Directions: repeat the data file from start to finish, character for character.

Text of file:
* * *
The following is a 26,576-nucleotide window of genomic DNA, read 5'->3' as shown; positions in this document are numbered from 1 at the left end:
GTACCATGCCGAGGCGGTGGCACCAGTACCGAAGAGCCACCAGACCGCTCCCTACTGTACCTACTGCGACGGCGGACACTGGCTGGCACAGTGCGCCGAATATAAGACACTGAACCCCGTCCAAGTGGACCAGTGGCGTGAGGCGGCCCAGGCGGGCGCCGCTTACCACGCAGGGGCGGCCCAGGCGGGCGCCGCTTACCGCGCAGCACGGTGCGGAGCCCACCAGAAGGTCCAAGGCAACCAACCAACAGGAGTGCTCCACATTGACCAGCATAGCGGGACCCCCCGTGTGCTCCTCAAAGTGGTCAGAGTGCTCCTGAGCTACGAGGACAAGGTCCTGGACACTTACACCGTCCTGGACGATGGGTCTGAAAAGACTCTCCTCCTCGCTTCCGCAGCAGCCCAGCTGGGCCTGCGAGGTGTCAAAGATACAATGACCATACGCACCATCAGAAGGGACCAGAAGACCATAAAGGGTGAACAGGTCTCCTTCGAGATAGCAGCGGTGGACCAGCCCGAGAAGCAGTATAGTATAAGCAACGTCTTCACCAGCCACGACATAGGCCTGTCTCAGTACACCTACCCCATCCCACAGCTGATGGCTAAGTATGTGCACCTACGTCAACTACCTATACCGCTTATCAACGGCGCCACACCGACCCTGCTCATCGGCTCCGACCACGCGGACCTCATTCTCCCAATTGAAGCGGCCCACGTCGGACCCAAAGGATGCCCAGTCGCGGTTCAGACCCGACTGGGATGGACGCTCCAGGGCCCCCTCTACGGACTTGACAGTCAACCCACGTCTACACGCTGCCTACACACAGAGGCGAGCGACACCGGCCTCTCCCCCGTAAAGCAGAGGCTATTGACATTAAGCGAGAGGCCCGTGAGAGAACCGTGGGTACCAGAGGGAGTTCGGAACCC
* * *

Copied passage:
The following is a 26,576-nucleotide window of genomic DNA, read 5'->3' as shown; positions in this document are numbered from 1 at the left end:
GTACCATGCCGAGGCGGTGGCACCAGTACCGAAGAGCCACCAGACCGCTCCCTACTGTACCTACTGCGACGGCGGACACTGGCTGGCACAGTGCGCCGAATATAAGACACTGAACCCCGTCCAAGTGGACCAGTGGCGTGAGGCGGCCCAGGCGGGCGCCGCTTACCACGCAGGGGCGGCCCAGGCGGGCGCCGCTTACCGCGCAGCACGGTGCGGAGCCCACCAGAAGGTCCAAGGCAACCAACCAACAGGAGTGCTCCACATTGACCAGCATAGCGGGACCCCCCGTGTGCTCCTCAAAGTGGTCAGAGTGCTCCTGAGCTACGAGGACAAGGTCCTGGACACTTACACCGTCCTGGACGATGGGTCTGAAAAGACTCTCCTCCTCGCTTCCGCAGCAGCCCAGCTGGGCCTGCGAGGTGTCAAAGATACAATGACCATACGCACCATCAGAAGGGACCAGAAGACCATAAAGGGTGAACAGGTCTCCTTCGAGATAGCAGCGGTGGACCAGCCCGAGAAGCAGTATAGTATAAGCAACGTCTTCACCAGCCACGACATAGGCCTGTCTCAGTACACCTACCCCATCCCACAGCTGATGGCTAAGTATGTGCACCTACGTCAACTACCTATACCGCTTATCAACGGCGCCACACCGACCCTGCTCATCGGCTCCGACCACGCGGACCTCATTCTCCCAATTGAAGCGGCCCACGTCGGACCCAAAGGATGCCCAGTCGCGGTTCAGACCCGACTGGGATGGACGCTCCAGGGCCCCCTCTACGGACTTGACAGTCAACCCACGTCTACACGCTGCCTACACACAGAGGCGAGCGACACCGGCCTCTCCCCCGTAAAGCAGAGGCTATTGACATTAAGCGAGAGGCCCGTGAGAGAACCGTGGGTACCAGAGGGAGTTCGGAACCC